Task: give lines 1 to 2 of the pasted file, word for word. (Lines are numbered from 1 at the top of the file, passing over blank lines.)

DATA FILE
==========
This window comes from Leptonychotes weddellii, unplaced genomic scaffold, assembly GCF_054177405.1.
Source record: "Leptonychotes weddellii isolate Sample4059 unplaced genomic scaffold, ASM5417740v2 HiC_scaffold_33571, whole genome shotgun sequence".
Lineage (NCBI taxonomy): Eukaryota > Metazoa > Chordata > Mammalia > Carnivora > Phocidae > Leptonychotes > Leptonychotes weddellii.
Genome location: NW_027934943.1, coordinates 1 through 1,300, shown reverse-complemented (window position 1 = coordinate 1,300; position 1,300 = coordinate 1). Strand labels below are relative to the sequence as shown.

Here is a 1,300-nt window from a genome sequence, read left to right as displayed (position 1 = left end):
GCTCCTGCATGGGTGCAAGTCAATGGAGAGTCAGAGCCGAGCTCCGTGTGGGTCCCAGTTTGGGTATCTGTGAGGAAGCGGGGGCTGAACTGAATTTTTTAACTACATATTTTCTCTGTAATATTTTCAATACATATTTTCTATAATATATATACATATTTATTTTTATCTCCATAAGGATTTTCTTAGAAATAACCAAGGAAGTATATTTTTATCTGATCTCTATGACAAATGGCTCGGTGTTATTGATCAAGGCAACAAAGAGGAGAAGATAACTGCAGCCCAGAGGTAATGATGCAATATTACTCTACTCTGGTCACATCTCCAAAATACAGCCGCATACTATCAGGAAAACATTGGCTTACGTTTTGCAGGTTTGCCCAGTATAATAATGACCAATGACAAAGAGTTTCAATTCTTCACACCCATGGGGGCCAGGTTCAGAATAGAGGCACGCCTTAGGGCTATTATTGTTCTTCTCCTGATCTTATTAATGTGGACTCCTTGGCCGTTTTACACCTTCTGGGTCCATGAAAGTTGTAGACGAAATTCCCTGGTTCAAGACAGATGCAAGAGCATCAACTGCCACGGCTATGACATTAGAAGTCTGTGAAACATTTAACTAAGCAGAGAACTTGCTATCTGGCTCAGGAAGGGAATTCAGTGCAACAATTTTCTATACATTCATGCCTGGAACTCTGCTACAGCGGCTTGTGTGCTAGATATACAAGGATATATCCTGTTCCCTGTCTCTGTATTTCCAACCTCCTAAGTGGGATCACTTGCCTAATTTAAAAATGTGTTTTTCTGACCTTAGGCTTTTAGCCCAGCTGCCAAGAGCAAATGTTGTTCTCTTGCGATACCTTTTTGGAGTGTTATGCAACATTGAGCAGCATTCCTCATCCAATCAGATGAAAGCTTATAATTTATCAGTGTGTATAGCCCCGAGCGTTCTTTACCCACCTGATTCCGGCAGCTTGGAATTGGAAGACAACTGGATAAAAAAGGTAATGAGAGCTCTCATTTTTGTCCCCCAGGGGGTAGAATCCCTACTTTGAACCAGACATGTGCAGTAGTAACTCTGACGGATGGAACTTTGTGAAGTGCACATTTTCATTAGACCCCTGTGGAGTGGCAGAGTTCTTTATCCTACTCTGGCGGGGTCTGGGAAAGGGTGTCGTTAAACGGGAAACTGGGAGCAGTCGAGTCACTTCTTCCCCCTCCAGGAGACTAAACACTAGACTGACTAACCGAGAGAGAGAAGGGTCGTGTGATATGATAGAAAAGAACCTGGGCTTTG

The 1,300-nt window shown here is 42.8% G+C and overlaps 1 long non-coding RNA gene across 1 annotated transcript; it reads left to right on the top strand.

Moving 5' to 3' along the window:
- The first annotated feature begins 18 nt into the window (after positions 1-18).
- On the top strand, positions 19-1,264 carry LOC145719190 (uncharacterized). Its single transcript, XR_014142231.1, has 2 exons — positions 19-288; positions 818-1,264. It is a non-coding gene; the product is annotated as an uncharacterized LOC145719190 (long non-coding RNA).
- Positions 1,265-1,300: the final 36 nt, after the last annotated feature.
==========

This window comes from Leptonychotes weddellii, unplaced genomic scaffold, assembly GCF_054177405.1.
Source record: "Leptonychotes weddellii isolate Sample4059 unplaced genomic scaffold, ASM5417740v2 HiC_scaffold_33571, whole genome shotgun sequence".